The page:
A new framework of actions for prescription medicines has been published by NHS England, in partnership with leads and representatives from local integrated care systems (ICBs).
The actions set out in Optimising personalised care for adults prescribed medicines associated with dependence or withdrawal symptoms have been co-produced with patients, lived experience groups, charities and national bodies like NICE, NHS England states.
The framework focuses on five key actions – personalised care and shared decision making, alternative interventions, service specification and change management, taking whole-system approaches, and population health management.
Professionals should regularly discuss prescriptions with patients, the framework states, including the potential benefits and risks and whether to stop or taper the treatment, with these reviews used to offer alternatives where appropriate. Services for people experiencing withdrawal symptoms and alternative treatments should also be built into service specifications, it adds.
Local support services for people experiencing dependence problems was a key recommendation of PHE’s Prescribed medicines review in 2019. The review studied dependence and withdrawal issues associated with five commonly prescribed classes of medication – opioids for pain, benzodiazepines, ‘z’ drugs like zopiclone, antidepressants and gabapentinoids. It found that one in four adults had been prescribed at least one of these during the previous year, with half having been prescribed them for a year and a third for three years or more (www.drinkanddrugsnews.com/prescription-drug-addiction-phe-review). This is despite benzodiazepines, for example, not being recommended for use lasting more than a month.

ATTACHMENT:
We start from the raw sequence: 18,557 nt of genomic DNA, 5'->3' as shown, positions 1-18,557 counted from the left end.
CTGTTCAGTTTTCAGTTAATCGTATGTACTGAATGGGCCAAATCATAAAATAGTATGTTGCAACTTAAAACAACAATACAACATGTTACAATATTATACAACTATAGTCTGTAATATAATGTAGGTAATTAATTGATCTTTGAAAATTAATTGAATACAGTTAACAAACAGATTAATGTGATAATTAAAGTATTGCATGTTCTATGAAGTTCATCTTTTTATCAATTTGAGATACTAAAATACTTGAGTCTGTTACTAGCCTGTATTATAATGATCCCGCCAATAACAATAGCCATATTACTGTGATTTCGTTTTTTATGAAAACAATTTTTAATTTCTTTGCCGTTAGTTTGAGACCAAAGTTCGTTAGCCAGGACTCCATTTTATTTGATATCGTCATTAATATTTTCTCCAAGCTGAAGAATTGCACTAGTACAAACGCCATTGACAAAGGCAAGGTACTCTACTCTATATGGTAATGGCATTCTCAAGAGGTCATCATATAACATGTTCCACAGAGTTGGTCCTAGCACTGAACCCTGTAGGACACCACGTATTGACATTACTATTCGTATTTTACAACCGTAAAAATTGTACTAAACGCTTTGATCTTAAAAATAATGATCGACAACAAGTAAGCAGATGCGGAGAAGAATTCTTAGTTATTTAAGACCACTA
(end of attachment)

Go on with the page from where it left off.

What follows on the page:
The review also found wide variations in prescribing rates, with prescribing levels and prescription lengths for opioids and gabapentinoids both higher in some of the country’s most deprived areas. It also highlighted harmful withdrawal effects lasting months or years, and lack of support services for people experiencing problems.
‘For decades, patients have experienced often life-changing withdrawal symptoms from medicines such as sleeping pills and antidepressants with almost no support or recognition from the health service,’ said co-chair of the APPG for Prescribed Drug Dependence and ex NHS CEO, Lord Crisp. ‘The APPG for Prescribed Drug Dependence welcomes this new framework for action from NHS England, which should lead to the delivery of services across the country to help those who are suffering. However it will take months or perhaps years for these services to be developed.
In the meantime we call on the government to implement its own recommendation for a 24-hour national helpline and website to support those in crisis today. Together these initiatives will save lives, reduce suffering and bring down the unnecessary costs to the public purse.’